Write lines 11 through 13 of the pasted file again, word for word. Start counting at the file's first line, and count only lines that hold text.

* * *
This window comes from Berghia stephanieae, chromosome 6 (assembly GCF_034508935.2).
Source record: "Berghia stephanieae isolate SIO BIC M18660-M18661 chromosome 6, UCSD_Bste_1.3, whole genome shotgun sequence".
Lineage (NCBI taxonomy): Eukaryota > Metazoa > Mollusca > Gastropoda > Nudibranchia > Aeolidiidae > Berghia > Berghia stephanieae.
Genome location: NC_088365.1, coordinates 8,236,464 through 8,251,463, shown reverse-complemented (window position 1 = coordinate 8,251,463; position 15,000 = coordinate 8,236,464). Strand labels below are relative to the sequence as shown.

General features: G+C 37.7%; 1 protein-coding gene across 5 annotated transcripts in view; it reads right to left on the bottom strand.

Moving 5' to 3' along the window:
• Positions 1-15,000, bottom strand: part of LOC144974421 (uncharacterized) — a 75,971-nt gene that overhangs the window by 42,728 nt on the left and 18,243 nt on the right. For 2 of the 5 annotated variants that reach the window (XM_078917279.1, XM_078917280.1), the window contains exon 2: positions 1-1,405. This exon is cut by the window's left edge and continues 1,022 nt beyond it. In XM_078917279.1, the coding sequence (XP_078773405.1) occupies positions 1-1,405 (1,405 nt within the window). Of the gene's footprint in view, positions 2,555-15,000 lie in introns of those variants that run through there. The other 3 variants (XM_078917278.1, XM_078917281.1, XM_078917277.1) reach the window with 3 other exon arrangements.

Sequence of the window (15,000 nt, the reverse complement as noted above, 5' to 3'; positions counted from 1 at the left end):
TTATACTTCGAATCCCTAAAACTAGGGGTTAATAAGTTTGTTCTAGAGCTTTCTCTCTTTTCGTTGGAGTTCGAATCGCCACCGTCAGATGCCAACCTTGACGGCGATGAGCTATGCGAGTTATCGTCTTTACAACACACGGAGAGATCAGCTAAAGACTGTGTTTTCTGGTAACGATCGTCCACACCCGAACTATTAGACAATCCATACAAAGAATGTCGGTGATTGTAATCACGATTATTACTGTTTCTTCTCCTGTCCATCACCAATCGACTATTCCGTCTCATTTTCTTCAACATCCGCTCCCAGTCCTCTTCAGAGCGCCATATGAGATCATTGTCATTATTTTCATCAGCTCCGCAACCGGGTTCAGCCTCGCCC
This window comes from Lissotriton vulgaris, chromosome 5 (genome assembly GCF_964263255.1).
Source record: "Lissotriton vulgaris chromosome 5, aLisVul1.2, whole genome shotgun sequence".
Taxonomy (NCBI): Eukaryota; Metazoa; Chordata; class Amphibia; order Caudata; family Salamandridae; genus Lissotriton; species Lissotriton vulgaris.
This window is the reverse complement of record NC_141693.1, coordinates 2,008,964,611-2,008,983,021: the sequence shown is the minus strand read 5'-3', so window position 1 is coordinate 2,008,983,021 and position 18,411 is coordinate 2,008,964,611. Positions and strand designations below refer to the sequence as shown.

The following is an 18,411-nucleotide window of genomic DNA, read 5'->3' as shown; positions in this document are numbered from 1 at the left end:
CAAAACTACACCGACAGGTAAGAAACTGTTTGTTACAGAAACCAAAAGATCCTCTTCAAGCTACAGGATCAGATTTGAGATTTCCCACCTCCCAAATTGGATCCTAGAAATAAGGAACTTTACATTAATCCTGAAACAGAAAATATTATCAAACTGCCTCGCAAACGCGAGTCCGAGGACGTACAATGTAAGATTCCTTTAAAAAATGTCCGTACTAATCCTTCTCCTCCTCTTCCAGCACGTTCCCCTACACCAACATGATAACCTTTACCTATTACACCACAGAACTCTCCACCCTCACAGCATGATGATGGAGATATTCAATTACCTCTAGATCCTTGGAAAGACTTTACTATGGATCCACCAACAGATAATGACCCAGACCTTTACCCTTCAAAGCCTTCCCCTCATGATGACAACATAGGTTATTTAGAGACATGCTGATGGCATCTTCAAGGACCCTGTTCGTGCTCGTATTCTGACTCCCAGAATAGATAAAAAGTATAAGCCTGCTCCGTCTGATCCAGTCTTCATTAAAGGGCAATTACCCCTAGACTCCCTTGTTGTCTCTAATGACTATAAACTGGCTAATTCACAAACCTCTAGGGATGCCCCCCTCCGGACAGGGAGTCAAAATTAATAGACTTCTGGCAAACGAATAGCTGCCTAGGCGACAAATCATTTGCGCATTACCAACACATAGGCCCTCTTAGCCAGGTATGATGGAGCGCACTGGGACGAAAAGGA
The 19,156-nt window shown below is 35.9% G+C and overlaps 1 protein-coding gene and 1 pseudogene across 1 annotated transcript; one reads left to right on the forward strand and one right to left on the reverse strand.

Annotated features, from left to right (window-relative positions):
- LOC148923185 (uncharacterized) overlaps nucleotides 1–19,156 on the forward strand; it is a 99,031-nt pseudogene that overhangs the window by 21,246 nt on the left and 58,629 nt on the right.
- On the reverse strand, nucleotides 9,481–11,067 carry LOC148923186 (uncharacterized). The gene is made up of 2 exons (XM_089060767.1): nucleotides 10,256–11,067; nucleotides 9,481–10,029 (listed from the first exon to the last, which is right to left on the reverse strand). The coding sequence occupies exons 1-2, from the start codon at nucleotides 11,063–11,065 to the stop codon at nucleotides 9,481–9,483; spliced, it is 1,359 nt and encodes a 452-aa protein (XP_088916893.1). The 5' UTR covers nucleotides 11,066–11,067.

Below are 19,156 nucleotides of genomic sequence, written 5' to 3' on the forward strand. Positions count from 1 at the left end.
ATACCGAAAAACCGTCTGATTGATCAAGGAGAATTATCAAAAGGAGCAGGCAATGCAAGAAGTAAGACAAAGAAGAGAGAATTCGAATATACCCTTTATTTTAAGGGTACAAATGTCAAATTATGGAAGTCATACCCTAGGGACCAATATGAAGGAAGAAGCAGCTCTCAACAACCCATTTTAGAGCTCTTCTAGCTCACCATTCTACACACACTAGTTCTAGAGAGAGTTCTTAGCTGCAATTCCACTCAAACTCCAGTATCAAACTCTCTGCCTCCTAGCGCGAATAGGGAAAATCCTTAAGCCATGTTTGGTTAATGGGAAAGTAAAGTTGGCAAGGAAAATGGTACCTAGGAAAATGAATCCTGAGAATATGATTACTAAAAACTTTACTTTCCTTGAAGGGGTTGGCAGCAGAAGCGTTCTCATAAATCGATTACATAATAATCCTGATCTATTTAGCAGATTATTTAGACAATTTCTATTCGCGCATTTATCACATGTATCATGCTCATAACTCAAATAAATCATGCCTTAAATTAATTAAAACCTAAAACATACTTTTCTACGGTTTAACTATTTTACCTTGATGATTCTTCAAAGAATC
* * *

Source record: "Lissotriton vulgaris chromosome 5, aLisVul1.2, whole genome shotgun sequence".
Taxonomy (NCBI): Eukaryota; Metazoa; Chordata; class Amphibia; order Caudata; family Salamandridae; genus Lissotriton; species Lissotriton vulgaris.
This window is the reverse complement of record NC_141693.1, coordinates 2,008,964,611-2,008,983,021: the sequence shown is the minus strand read 5'-3', so window position 1 is coordinate 2,008,983,021 and position 18,411 is coordinate 2,008,964,611. Positions and strand designations below refer to the sequence as shown.